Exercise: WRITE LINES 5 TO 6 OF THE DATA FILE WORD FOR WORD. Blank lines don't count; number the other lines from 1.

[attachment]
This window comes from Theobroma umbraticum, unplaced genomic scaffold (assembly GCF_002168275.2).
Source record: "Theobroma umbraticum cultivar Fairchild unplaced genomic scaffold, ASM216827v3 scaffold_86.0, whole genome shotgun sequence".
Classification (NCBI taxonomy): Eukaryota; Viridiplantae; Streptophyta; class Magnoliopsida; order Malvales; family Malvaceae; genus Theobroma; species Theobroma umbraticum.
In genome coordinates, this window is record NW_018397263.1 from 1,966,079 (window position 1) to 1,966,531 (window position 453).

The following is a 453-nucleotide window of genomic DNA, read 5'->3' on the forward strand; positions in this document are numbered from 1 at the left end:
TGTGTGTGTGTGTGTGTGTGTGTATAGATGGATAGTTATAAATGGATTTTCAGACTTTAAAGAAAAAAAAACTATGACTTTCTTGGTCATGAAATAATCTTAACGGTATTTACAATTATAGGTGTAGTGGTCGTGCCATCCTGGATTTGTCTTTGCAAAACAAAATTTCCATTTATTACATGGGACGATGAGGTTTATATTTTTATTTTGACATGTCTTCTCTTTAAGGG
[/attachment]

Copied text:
The following is a 453-nucleotide window of genomic DNA, read 5'->3' on the forward strand; positions in this document are numbered from 1 at the left end:
TGTGTGTGTGTGTGTGTGTGTGTATAGATGGATAGTTATAAATGGATTTTCAGACTTTAAAGAAAAAAAAACTATGACTTTCTTGGTCATGAAATAATCTTAACGGTATTTACAATTATAGGTGTAGTGGTCGTGCCATCCTGGATTTGTCTTTGCAAAACAAAATTTCCATTTATTACATGGGACGATGAGGTTTATATTTTTATTTTGACATGTCTTCTCTTTAAGGG